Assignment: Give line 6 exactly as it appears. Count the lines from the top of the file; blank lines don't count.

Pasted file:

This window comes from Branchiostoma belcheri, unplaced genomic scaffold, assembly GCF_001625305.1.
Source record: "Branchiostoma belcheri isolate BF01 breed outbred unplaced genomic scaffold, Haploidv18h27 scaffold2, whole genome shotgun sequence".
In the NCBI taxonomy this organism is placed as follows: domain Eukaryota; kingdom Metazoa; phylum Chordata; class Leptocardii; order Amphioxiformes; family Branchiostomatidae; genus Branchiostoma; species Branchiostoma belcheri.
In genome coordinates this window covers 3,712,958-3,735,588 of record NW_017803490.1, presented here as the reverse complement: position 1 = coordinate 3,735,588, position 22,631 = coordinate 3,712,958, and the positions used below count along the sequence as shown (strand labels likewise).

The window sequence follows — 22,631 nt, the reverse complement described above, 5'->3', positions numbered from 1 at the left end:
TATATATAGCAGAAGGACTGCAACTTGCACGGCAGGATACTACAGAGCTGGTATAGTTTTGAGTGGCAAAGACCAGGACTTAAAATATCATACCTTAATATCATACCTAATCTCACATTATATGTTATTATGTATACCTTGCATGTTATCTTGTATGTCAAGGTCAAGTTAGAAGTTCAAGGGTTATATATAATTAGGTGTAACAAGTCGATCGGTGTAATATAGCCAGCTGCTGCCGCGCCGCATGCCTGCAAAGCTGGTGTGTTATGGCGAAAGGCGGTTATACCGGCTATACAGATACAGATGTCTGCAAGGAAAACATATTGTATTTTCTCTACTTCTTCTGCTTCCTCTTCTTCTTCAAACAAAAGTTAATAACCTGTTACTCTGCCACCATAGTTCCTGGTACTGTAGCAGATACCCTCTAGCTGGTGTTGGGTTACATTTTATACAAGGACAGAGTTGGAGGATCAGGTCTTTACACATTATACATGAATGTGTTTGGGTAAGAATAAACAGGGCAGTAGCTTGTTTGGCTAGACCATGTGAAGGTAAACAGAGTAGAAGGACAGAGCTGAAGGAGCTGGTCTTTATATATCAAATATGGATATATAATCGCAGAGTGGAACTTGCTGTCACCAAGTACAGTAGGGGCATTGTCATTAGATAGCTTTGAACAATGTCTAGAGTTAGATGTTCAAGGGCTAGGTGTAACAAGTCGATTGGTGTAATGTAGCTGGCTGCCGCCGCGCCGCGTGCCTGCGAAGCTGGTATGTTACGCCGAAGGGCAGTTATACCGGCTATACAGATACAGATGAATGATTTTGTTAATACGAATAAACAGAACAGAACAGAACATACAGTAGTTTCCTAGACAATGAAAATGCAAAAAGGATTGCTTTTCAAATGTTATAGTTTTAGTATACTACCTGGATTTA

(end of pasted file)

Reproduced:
TATATATAGCAGAAGGACTGCAACTTGCACGGCAGGATACTACAGAGCTGGTATAGTTTTGAGTGGCAAAGACCAGGACTTAAAATATCATACCTTAATATCATACCTAATCTCACATTATATGTTATTATGTATACCTTGCATGTTATCTTGTATGTCAAGGTCAAGTTAGAAGTTCAAGGGTTATATATAATTAGGTGTAACAAGTCGATCGGTGTAATATAGCCAGCTGCTGCCGCGCCGCATGCCTGCAAAGCTGGTGTGTTATGGCGAAAGGCGGTTATACCGGCTATACAGATACAGATGTCTGCAAGGAAAACATATTGTATTTTCTCTACTTCTTCTGCTTCCTCTTCTTCTTCAAACAAAAGTTAATAACCTGTTACTCTGCCACCATAGTTCCTGGTACTGTAGCAGATACCCTCTAGCTGGTGTTGGGTTACATTTTATACAAGGACAGAGTTGGAGGATCAGGTCTTTACACATTATACATGAATGTGTTTGGGTAAGAATAAACAGGGCAGTAGCTTGTTTGGCTAGACCATGTGAAGGTAAACAGAGTAGAAGGACAGAGCTGAAGGAGCTGGTCTTTATATATCAAATATGGATATATAATCGCAGAGTGGAACTTGCTGTCACCAAGTACAGTAGGGGCATTGTCATTAGATAGCTTTGAACAATGTCTAGAGTTAGATGTTCAAGGGCTAGGTGTAACAAGTCGATTGGTGTAATGTAGCTGGCTGCCGCCGCGCCGCGTGCCTGCGAAGCTGGTATGTTACGCCGAAGGGCAGTTATACCGGCTATACAGATACAGATGAATGATTTTGTTAATACGAATAAACAGAACAGAACAGAACATACAGTAGTTTCCTAGACAATGAAAATGCAAAAAGGATTGCTTTTCAAATGTTATAGTTTTAGTATACTACCTGGATTTA